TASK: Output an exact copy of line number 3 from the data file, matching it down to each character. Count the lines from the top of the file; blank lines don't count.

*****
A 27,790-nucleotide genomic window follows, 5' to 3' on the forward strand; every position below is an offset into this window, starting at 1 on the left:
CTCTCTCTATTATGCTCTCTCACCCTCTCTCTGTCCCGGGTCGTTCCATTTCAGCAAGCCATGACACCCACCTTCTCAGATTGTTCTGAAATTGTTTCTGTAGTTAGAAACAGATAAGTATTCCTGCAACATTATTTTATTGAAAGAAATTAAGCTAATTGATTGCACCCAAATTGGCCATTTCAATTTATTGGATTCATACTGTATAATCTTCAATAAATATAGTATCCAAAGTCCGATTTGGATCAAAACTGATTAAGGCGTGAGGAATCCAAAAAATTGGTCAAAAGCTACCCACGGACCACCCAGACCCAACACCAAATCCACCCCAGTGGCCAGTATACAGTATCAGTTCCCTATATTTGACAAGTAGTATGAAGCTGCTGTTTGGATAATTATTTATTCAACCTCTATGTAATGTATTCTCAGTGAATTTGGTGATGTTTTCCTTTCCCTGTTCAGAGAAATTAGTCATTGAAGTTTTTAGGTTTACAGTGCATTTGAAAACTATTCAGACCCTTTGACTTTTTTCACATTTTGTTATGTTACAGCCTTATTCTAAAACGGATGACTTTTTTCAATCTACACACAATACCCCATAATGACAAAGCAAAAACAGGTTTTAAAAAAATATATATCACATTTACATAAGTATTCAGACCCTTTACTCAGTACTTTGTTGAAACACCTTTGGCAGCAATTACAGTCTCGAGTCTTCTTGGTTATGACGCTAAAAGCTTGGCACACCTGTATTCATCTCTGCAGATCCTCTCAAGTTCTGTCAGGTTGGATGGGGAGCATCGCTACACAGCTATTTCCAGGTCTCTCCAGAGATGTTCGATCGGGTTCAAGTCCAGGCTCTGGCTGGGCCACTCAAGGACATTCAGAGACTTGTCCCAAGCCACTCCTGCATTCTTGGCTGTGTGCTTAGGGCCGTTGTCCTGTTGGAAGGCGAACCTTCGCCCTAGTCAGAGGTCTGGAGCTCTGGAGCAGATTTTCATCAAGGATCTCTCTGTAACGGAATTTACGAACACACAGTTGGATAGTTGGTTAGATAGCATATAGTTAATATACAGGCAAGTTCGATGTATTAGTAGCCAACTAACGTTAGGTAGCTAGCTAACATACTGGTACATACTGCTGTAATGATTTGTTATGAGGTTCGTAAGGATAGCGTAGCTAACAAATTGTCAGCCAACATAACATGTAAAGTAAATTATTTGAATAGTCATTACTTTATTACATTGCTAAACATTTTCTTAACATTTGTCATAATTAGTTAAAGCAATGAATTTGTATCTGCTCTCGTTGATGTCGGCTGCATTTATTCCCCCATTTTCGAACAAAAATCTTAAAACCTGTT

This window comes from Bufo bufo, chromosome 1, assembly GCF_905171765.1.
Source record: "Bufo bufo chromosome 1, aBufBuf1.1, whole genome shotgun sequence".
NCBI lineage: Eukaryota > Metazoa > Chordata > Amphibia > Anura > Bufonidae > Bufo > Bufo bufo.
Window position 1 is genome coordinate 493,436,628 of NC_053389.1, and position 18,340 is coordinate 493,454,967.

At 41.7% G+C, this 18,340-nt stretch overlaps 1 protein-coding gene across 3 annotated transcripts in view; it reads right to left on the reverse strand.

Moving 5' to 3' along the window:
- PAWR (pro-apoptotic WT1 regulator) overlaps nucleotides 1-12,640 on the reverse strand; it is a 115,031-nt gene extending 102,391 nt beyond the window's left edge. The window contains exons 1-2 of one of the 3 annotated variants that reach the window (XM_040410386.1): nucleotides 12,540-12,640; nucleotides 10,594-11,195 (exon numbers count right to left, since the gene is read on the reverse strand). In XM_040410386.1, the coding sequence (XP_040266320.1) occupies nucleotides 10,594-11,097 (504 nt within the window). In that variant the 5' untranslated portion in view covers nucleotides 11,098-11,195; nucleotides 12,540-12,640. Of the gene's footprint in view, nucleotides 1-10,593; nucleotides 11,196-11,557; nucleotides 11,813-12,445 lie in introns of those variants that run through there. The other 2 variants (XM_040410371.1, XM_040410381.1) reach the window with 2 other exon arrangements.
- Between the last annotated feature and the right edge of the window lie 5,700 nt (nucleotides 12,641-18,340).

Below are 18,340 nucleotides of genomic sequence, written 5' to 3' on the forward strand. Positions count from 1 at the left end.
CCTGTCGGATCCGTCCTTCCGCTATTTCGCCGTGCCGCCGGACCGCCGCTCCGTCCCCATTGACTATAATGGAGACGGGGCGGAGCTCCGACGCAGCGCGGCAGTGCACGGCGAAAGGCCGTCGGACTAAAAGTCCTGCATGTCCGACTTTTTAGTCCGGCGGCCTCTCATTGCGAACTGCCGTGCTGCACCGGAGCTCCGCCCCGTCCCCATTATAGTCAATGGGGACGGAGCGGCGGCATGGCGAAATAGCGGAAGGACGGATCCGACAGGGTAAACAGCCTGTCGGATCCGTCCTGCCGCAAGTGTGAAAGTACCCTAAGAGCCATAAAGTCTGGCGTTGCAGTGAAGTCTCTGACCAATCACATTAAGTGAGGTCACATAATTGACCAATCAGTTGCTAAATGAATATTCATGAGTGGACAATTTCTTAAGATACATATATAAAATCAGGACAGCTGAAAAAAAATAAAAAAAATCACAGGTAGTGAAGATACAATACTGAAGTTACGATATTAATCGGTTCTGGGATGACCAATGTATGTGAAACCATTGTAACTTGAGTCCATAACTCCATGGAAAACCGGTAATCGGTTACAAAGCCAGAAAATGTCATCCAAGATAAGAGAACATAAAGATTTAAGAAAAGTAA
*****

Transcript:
This window comes from Bufo bufo, chromosome 1, assembly GCF_905171765.1.